What does the American flag represent to you? That is a question I presented to myself recently while watching videos of the January 6th insurrection at the U.S. Capitol. Those people identify themselves as patriots and when they are gathered together for a rally or just to socialize, it is easy to lose count of the amount of American flags in attendance. Because of their tendency to be violent, aggressive and racist, some now say the American flag holds the same weight as the confederate flag.

I am an American. In my teen years I, too, have worn our country's flag on various occasions such as the Labor Day parade here in Brooklyn with pride alongside my friends who wave the flags of their families that have roots in other countries. However, from my years as an undergraduate student to the present, the more I educated myself on the true history of this country outside of the whitewashed version taught in our schools, dressing myself in anything stars and stripes ceased being an option for my wardrobe.

So why do I care now what the American flag represents to myself or anyone else for that matter? A few years ago I started researching my family's history with the assistance of online websites and family DNA services such as ancestry.com and 23 & Me. What I've learned during the time consuming process of finding my roots is that I have African and European ancestry of many countries and nations with a speck of Indigenous North American in the mix and that for generations, my DNA and those that shared my genetic makeup has resided here in North America for several generations. I have family members that have shed blood, sweat, tears, voluntarily and involuntarily to build this nation and have family members that have worn the uniforms of the U.S. military and have gone into combat for the freedom of this land. This is our country and I want to be proud like so many others to claim it but being an American, specifically a Black American, all I feel is embarrassment and betrayal from every leader and radical who calls themselves a patriot of the United States.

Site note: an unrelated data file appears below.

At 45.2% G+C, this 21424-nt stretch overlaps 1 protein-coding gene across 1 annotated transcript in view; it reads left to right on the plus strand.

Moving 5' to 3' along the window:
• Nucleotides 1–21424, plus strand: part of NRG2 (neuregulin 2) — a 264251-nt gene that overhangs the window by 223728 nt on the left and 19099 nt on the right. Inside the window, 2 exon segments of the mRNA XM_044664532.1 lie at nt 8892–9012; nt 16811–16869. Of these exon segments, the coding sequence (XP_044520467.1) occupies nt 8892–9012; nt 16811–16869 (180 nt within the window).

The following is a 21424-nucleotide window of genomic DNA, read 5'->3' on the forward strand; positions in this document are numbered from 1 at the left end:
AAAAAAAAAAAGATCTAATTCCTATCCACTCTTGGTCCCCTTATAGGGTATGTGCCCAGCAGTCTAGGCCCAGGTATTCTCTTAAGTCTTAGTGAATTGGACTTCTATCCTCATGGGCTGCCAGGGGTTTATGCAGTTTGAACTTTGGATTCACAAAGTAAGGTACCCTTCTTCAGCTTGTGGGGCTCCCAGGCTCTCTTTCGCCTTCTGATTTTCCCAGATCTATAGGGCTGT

So, I decided to set up my camera in front of my house in Bed-Stuy and decided to ask strangers what does the American flag represent to them. I wanted to learn what others think and have conversations on their "why". Many of the participants in this portrait project said they've never considered this question and had a difficult time answering honestly and clearly and for others their response was almost knee-jerk in nature.

Scroll to view their photos and read what everyone had to say.


--Lauryn L.

"Honestly, the flag doesn't give me the warmest of feelings. There was an enormous amount of blood spilled in building this country. So even though I'm American, I still feel conflicted when discussing it and what it represents."

--Dele G.

"False representation of freedom."

--Samuel J.

"Oof, that's hard. As of late, it has such a negative connotation. I'd like to be proud of the flag but I don't feel that right now."

--Miranda R.

"To me the flag is an illusion of an idea of "freedom" [and] stands for the unattainable 'American dream'."

--Randez W.

"It represents what people want it to, so it changes."

--Jillian J.

""I think it was MEANT to represent unity but since we aren't actually united, it represents a lie."